Governor candidates offer two approaches to job creation: cut or enhance
Republican Rick Scott and Democrat Alex Sink are both CEOs-turned-politicians who agree that Florida needs to revamp economic incentives, provide tax breaks, and streamline regulations. But they fundamentally disagree on how to do it. More here.
Dominic Calabro, president of Florida TaxWatch the non-profit, business-backed tax watchdog group, says there's a lot for voters to like in Scott and Sink's plans. Both of them bring the ``street smarts'' of an executive who has met a payroll, he said.
But, Calabro added that voters could use more details. ``They're a good start but you need to get more specific.''
Although Scott pledges to create 700,000 jobs in seven years, he admits the number is rounded up from his estimate of 662,000 and calls it "very conservative." After we noted that the state's economists have projected the anticipated economic recovery would create 775,000 new jobs within the next four years and one million in seven years, regardless of who is elected governor, Scott spokeswoman Jen Baker said their job creation number is on top of that.
"Rick [Scott] is more: `Let's ring out the costs' and Alex [Sink] is `Let's create value-added','' Calabro said. "Rick is probably going to challenge the whole system more, but they're both a great breath of fresh air. They approach it from different attitudes.''
Below are some of the ideas Florida's candidates for governor have proposed to create jobs:Republican Rick Scott
* Reduce government by reducing state workforce 5.5 percent to 3 percent in the first year and half a percent each year thereafter.
* Eliminate overlapping state economic agencies.
* Cut government spending at least $6 billion, rolling state and local government spending to 2004 levels.
* Reduce statewide property taxes by 1 mill, $1.4 billion, in first year, paid for through reviving the economy;
reduce taxes another 1 mill phased in over time.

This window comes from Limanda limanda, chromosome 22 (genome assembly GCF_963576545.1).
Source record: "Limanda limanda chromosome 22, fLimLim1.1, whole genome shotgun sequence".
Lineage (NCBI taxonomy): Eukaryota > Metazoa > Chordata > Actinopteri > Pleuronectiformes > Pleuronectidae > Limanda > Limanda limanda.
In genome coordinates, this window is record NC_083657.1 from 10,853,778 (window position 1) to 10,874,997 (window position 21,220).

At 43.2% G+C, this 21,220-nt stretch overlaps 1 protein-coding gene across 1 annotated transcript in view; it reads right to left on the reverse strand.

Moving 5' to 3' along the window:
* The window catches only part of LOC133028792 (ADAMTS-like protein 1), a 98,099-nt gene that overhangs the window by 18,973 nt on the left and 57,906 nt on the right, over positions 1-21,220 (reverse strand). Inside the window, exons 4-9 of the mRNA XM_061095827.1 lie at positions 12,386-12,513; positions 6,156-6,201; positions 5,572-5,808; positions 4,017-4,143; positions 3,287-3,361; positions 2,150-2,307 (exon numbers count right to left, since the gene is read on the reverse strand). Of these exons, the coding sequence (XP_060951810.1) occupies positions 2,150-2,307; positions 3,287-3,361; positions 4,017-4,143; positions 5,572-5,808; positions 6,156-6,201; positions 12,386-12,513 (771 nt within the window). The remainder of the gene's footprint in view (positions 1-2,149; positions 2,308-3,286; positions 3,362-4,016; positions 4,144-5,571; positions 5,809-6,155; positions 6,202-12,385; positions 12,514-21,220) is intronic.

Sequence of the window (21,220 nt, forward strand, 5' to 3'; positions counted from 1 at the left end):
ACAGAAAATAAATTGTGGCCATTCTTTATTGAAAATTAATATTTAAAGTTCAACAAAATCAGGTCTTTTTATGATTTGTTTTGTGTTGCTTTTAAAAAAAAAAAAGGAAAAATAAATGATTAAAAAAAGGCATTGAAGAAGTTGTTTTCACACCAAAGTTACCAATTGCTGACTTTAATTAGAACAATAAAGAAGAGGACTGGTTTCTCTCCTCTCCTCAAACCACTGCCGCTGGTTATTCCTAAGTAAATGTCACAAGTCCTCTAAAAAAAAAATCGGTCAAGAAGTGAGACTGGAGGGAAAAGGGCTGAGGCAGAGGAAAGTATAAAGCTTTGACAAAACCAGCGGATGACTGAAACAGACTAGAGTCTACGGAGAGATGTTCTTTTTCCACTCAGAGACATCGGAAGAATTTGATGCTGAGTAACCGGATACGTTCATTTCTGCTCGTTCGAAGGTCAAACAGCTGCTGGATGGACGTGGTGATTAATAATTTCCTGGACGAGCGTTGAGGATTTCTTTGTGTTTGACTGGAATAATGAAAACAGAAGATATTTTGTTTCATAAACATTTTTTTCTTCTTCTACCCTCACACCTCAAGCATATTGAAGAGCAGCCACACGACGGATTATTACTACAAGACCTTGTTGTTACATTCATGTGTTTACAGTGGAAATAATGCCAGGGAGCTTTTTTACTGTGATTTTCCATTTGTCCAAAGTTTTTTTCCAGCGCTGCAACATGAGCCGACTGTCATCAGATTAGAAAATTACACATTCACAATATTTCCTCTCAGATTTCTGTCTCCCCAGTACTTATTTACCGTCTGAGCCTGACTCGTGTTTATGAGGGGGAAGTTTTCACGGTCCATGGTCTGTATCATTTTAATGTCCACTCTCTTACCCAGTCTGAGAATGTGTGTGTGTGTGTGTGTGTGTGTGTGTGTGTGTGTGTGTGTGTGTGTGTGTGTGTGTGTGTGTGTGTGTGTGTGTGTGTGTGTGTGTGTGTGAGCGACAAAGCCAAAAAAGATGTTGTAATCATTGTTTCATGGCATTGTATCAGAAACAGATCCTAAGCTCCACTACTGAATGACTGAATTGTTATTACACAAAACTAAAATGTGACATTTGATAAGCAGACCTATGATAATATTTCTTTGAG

* Reduce energy costs by requiring utilities to purchase more power from out of state, provide credits for conservation and increase the long-term investment in nuclear power.
* Change incentive structure for energy markets in Florida by reforming regulation at Public Service Commission.
* Make unemployment benefits more affordable.
* Freeze all regulations and eliminate those that are too costly.
* Expedite permiting for job-related businesses.
* Bring health insurance costs in line with the U.S. average.
Democrat Alex Sink:
* Allow small and start-up businesses to defer state corporate income taxes for first three years when they are most vulnerable to failing.
* Use $2 billion of Florida Retirement System's $130 billion in assets for high-tech investments in life sciences,
clean energy and aerospace/aviation.
* Give businesses that employ Floridians a competitive advantage when seeking state contracts.
* Give businesses that create 20 new jobs in Florida during next three years a dollar-for-dollar tax credit to offset the increase in their federal payroll taxes.
* Create incentives for venture capital investing and micro-loans.
* Create a small-business ombudsman in governor's office.
* Accelerate the pace at which products developed at universities can be sold on commercial markets and provide customized training of students at community colleges and universities aimed at certain employers.
* Aggressively market the state as retirement destination.
* Expand availability of state-guaranteed loans for exporters.
* Create Energy Finance Districts that offer residents and businesses loans to retrofit properties with energy-efficient systems.
To learn more about each candidate's jobs plan, go to their websites:
For Republican Rick Scott, go to www.rickscottforflorida.com, and click on Jobs.
For Democrat Alex Sink, go to www.alexsink2010.com, and click Agenda, then Jobs and Economy.